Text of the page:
BY SHABNUM SHAH : The erstwhile Governor of Jammu and Kashmir, General (Retd) SK Sinha once said, “Amarnath Yatra” reflects the deep bonds of brotherhood and amity in the land of Sufis and saints. Amity and secularism is ingrained in the basic character of the people of Kashmir.
The two-month long Amarnath Yatra, the treacherous, yet satisfying journey through mountain passes, culminates at the holy cave of Shri Amarnath. The Yatra provides a once-in-a-lifetime religious opportunity to millions of Hindus from different parts of the country and world, to pay obeisance to Lord Shiva, who emerges at the holy cave in a transitory form of an ice lingam. However, in addition to this, it also brings economic respite, though short-lived, to thousand of locals who, otherwise, have no steady source of income due to years of turmoil in the Valley.
Year after year, pilgrims visit Kashmir to take part in Amarnath Yatra. Every year, the number of these pilgrims have been increasing and while the State government alongwith the Army, security forces and the police, makes foolproof arrangements for smooth conduct of the Yatra, the locals, contribute immensely towards success of the Yatra.
The locals participate in the Amarnath Yatra by offering several services to the yatries, Including ponies, dandies, pithus as well as other utility services, Although, the government-initiated helicopter services have proven to be very popular among the pilgrims, raking in as much as Rs 13 crore a year, the pithus and ponies still remain the favourite mode of transport for pilgrims, who find it hard to complete the pilgrimage on foot.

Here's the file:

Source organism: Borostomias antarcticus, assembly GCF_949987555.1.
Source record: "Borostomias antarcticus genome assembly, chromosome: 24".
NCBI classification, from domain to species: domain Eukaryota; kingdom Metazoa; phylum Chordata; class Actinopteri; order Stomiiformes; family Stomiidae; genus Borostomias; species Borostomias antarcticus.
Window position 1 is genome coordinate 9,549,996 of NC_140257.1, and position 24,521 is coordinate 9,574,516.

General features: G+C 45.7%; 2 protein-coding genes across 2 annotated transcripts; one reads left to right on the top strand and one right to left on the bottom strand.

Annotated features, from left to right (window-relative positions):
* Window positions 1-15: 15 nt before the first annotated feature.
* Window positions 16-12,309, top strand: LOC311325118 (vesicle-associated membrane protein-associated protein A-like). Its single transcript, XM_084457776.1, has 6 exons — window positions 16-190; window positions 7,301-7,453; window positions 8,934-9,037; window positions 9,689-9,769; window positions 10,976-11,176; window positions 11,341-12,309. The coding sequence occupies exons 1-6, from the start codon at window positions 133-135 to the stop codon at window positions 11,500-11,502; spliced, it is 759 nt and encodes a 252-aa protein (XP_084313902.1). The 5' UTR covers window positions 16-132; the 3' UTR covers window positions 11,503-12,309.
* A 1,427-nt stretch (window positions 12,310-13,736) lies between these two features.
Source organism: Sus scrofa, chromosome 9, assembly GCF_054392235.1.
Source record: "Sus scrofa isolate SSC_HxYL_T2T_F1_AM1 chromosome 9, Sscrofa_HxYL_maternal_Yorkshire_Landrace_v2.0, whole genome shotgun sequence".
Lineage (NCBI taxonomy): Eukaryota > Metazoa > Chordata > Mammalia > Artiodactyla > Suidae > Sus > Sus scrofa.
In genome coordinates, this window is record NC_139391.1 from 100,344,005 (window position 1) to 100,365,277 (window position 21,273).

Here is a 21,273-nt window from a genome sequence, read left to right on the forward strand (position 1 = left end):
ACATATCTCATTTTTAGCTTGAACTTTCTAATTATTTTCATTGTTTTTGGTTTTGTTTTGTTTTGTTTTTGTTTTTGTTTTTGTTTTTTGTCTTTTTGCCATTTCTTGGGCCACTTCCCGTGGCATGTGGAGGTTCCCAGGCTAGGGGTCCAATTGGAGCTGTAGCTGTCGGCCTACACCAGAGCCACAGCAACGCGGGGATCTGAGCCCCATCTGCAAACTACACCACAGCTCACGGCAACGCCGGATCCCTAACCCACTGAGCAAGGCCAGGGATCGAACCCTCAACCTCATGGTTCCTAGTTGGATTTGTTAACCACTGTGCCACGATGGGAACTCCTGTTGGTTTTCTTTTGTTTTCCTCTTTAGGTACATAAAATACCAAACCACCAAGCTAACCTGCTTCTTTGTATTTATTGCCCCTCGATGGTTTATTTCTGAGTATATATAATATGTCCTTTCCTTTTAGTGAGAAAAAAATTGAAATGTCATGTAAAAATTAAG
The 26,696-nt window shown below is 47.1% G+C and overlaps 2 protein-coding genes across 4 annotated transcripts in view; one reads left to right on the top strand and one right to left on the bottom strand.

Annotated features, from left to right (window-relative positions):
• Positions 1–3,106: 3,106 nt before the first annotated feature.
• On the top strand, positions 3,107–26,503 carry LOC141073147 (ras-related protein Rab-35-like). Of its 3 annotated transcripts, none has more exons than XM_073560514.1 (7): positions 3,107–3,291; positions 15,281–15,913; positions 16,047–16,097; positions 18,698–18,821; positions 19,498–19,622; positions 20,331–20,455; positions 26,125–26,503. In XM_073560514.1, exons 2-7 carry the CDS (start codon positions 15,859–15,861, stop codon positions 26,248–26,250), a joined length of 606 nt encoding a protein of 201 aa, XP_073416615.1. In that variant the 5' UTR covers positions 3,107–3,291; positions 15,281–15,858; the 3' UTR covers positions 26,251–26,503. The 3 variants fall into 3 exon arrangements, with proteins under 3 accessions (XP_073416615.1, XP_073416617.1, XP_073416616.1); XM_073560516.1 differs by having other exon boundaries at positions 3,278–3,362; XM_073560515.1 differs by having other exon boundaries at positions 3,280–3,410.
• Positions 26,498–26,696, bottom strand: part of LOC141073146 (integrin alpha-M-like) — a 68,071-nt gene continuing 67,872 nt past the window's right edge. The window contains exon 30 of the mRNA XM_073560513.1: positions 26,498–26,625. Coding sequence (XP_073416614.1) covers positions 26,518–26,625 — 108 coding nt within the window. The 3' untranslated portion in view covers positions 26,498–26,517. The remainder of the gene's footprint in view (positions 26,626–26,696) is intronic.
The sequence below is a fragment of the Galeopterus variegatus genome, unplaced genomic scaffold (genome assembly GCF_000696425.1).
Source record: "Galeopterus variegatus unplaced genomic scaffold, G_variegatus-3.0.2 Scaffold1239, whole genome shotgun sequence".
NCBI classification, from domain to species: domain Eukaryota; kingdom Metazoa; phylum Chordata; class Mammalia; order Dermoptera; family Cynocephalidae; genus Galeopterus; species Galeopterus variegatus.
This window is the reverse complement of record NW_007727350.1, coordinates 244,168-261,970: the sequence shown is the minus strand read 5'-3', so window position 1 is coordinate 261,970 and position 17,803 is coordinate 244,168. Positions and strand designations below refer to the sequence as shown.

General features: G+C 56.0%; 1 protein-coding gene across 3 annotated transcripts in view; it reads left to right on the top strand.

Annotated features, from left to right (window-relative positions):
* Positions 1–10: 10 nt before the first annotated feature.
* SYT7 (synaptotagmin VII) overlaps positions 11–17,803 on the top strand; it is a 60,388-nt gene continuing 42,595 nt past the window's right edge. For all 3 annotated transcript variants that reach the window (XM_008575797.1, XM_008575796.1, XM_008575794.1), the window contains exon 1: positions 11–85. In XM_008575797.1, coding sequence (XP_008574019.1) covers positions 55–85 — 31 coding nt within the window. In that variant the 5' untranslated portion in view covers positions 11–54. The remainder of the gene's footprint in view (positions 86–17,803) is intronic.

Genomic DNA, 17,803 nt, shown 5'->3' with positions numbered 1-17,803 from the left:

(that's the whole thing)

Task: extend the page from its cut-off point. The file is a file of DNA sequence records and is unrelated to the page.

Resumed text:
Farming, animal husbandry and tourism have so far been the pillars of economic sustenance for average Kashmiri. However, with the onset of turmoil almost two decades ago, these professions have taken a severe beating, reducing the average Kashmiri to a mere daily wager, in search of whatever job he could lay his hand upon, in order to earn his day’s income and bring food to the table for his family. Out of the three main professions, it is tourism, which was affected most seriously because people were afraid to come to Kashmir because of the incessant violence.
However, with normalcy being restored to the Valley towards the end of the 1990s and restorations of Amarnath Yatra, the avenues of tourism also opened up slowly, bringing with it the means of income that the Kashmiris were struggling to come across. But now, every year, Amarnath Yatra attracts lakhs of pilgrims, who come into Jammu and Kashmir, each one of them staying here for more than a week, thus contributing to State’s economy.
Now with the commencement of railway line in Kashmir, the influx of tourists as well as pilgrims is expected to grow more pronounced and, thus, will uplift the living standard of the average Kashmiri.